Can Meghan’s glitter replace the ‘magic’ of monarchy?

Bagehot’s 150-year-old constitutional bible sounds a warning to royal fans today.

Mick Hume

Mick Hume

Topics Politics UK

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Everybody appears delighted about Prince Harry’s forthcoming wedding to the American actress Meghan Markle. Excited commentators claim that the union of the British royals with a mixed-race feminist divorcee celebrity humanitarian will ‘drag the monarchy into the 21st century’ and make them ‘more like us’.

Even us republicans should surely wish a young(ish) couple well for their future. If you are a proper royalist, however, you should probably be worried about what the Harry and Meghan show – and the Wills and Kate circus before them – means for the future of the monarchy. Their celeb-style popularity could further undermine the important political role the Crown has played for the British elites over the past 150 years.

As historical coincidence has it, this year marks the 150th anniversary of the publication of the establishment’s constitutional bible, which set down the function of the monarchy and other state institutions in maintaining the political status quo. Walter Bagehot’s The English Constitution (1867) throws a different light on current royal events than the latest round of pre-marital gushing in the media.

For Bagehot, a stable system of government such as Victorian Britain’s required two sides to its constitution: ‘First, those which excite and preserve the reverence of the population – the DIGNIFIED parts, if I may so call them; and next, the EFFICIENT parts – those by which it, in fact, works and rules.’ The state bodies at the sharp end of government business were ‘efficient’. Chief among the ‘dignified’ bodies, standing above the dirty business of politics, was the monarchy.

As the dignified heart of the system, the monarchy exists to gain public authority, which the efficient parts can then put to use. For Bagehot, an institution such as the monarchy must ‘first win the loyalty and confidence of mankind’, so that the state machinery might ‘then employ that homage in the work of government’. The dignified parts ‘raise the army, though they do not win the battle’.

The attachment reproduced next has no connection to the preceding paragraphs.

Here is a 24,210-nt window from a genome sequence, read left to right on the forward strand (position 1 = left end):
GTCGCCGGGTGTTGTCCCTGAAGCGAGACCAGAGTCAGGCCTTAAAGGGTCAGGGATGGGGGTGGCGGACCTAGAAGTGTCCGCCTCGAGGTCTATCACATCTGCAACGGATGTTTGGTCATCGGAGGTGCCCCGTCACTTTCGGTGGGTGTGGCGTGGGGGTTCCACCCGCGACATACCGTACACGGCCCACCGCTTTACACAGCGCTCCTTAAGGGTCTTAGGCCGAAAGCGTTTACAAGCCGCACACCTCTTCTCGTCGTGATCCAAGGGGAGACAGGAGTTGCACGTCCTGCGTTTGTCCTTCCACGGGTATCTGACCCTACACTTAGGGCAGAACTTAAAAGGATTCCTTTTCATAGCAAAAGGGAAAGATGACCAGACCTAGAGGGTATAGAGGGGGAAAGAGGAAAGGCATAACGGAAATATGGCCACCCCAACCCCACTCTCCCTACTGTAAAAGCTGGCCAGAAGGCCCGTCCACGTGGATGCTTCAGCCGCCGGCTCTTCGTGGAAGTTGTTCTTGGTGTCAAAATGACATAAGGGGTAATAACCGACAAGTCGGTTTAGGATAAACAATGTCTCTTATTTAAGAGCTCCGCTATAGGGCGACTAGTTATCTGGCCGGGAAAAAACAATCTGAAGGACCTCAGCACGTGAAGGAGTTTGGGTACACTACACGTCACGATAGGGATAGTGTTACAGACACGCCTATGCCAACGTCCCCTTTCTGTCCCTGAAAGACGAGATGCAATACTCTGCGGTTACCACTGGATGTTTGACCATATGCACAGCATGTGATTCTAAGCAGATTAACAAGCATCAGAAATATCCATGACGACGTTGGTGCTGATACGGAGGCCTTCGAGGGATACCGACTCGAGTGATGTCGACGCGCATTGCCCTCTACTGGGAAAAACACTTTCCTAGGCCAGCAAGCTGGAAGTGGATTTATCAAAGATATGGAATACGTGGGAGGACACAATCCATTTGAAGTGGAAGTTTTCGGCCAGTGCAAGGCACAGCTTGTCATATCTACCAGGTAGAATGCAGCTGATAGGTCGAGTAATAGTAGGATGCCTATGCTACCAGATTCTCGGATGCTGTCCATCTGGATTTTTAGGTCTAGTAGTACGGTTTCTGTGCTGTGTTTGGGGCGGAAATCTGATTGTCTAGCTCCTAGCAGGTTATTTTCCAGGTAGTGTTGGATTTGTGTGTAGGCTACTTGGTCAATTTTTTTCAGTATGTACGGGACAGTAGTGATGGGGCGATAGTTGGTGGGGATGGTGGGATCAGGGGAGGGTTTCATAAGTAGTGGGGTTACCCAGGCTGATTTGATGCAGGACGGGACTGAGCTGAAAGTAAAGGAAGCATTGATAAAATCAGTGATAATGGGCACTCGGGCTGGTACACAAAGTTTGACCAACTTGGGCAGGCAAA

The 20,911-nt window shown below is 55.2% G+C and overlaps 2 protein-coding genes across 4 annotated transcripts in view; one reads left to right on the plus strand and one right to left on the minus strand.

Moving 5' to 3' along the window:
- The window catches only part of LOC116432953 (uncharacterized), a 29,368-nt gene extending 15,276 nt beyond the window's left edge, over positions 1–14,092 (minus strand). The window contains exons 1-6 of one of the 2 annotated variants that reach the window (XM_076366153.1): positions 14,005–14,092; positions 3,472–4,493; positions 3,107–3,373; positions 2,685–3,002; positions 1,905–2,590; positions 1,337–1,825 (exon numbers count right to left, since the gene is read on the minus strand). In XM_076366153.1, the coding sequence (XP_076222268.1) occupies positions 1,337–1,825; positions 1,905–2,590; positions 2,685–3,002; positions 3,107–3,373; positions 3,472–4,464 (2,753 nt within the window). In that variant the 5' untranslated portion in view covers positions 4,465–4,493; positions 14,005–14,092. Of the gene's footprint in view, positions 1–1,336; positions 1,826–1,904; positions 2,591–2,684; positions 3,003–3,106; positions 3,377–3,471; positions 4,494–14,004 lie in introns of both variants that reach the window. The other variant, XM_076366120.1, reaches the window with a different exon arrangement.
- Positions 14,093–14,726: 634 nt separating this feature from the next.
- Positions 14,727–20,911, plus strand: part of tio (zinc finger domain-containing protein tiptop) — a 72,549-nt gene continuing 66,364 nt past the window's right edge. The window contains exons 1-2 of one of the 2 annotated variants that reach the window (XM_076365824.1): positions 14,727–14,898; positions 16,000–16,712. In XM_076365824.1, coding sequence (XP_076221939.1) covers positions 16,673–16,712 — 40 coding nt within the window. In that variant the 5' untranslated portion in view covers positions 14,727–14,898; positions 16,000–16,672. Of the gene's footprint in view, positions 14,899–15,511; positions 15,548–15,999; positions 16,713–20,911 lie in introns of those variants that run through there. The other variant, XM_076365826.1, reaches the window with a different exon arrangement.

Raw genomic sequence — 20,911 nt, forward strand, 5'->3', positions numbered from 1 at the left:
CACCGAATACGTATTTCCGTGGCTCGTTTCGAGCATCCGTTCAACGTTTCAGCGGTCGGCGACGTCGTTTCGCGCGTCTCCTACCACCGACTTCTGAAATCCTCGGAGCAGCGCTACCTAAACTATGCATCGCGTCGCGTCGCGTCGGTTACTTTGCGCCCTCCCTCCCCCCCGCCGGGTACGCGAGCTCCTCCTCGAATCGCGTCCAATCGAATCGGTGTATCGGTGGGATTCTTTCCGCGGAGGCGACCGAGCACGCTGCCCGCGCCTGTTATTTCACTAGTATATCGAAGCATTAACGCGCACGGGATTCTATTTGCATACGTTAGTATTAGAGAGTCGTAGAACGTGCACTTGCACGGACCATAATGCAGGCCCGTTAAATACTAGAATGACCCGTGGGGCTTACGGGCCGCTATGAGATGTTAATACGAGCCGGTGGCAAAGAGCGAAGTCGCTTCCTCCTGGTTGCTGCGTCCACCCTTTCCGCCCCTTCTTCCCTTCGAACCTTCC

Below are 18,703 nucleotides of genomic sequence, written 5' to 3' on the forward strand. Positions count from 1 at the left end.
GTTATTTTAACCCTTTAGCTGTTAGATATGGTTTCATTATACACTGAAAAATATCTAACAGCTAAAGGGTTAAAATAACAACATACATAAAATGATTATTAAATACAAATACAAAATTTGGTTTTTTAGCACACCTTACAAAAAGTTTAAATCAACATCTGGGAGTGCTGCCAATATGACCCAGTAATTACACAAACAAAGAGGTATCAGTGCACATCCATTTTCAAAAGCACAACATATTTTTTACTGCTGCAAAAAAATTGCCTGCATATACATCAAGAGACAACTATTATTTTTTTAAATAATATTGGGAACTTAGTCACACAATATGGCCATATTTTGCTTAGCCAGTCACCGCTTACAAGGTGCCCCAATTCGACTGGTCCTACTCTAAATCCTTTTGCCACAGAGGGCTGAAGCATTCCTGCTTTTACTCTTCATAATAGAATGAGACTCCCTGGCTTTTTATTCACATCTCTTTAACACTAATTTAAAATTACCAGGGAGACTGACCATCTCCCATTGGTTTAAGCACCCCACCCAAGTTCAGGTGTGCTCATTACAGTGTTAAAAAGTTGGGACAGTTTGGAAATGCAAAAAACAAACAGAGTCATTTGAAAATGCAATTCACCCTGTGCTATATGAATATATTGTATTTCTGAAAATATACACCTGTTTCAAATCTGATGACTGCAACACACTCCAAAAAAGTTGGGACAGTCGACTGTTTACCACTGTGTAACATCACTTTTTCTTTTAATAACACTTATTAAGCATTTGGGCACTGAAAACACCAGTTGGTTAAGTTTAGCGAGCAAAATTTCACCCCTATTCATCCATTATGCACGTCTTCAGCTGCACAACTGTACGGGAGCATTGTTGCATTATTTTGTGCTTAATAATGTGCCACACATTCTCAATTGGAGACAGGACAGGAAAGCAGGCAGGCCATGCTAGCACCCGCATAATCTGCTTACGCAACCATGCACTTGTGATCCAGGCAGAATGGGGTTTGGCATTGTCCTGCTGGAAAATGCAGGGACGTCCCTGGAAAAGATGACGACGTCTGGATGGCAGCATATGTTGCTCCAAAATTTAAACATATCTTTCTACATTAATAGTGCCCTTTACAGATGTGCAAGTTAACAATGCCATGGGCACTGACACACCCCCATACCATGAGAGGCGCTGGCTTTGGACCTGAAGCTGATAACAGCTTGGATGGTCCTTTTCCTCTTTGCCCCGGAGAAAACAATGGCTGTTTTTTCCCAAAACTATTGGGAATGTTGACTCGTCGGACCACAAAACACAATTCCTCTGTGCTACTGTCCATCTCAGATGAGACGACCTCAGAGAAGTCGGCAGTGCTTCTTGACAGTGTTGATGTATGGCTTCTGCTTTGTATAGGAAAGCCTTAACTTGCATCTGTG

In order to play this role of winning public homage, Bagehot explained, the monarchy must always project an almost superhuman aura of ‘magic’: ‘The elements which excite the most easy reverence will be the THEATRICAL elements – those which appeal to the senses, which claim to be embodiments of the greatest human ideas, which boast in some cases of far more than human origin.’

Ms Markle might be an actress, but could her newfound fans claim her ‘theatrical’ gifts are of the ‘more than human origin’ Bagehot prescribed for the health of the British ruling class?

This is less an argument about abstract constitutional principles than real political power. Although Walter Bagehot was not himself a raving royalist, he identified the practical importance of the ‘dignified’ British monarchy as a block on the rise of popular democracy.

The English Constitution was written at a time of political ferment, amid a fierce struggle over extending the right to vote. The 1867 Representation of the People Act (known as the Second Reform Act) immediately doubled the number of voters in England and Wales to two million (out of an adult male population of seven million). This enfranchised some urban working-class men for the first time; women would have to wait until well into the 20th century.

Like many of his ‘enlightened’ peers, Bagehot, who was then the editor of The Economist, was horrified at the prospect of giving the vote to men of ‘the common ordinary mind’, as he spelt out in his introduction to the book’s second edition, published just after the 1867 act was passed. ‘And no one will contend’, he assured his readers, ‘that the ordinary working man… can judge much of intellectual matters’. If the power to elect governments and change the system were handed to such ‘ordinary’ men, and political leaders deferred to their will, then ‘Vox Populi’ [the voice of the people] will be Vox Diaboli’ [voice of the devil].

The ‘most certain fact in nature’, for Bagehot, is ‘the unequal development of the human race’. Why, even in civilised Victorian England, they had ‘crowds of people scarcely more civilised than the majority of two thousand years ago; we have others, even more numerous, such as the best people were a thousand years since. The lower orders, the middle orders, are still, when tried by what is the standard of the educated “ten thousand”, narrow-minded, unintelligent, incurious.’ Yet these democratic reformers insisted on giving such barbarians the vote!

How, asked Bagehot, could they ensure that the newly enfranchised class would continue to ‘submit’ and ‘defer’ to the leadership of ‘their betters’? Here was a job for those ‘dignified’ parts of the constitution, which could inspire ‘the ruder sort of men’ to ‘sacrifice all they hope for, all they have, THEMSELVES, for what is called an idea – for some attraction which seems to transcend reality, which aspires to elevate men by an interest higher, deeper, wider than that of ordinary life’. One big ‘idea’ that ‘the ruder sort of men’ might sacrifice themselves for was of course Queen and Country.

Bagehot was quite certain that the monarchy was key to the stability of the British system. ‘The use of the Queen [Victoria], in a dignified capacity, is incalculable’, he wrote. ‘Without her in England, the present English Government would fail and pass away.’ A system with a constitutional monarch on top was so important, he said, because ‘the mass of mankind understand it, and they hardly anywhere in the world understand any other’.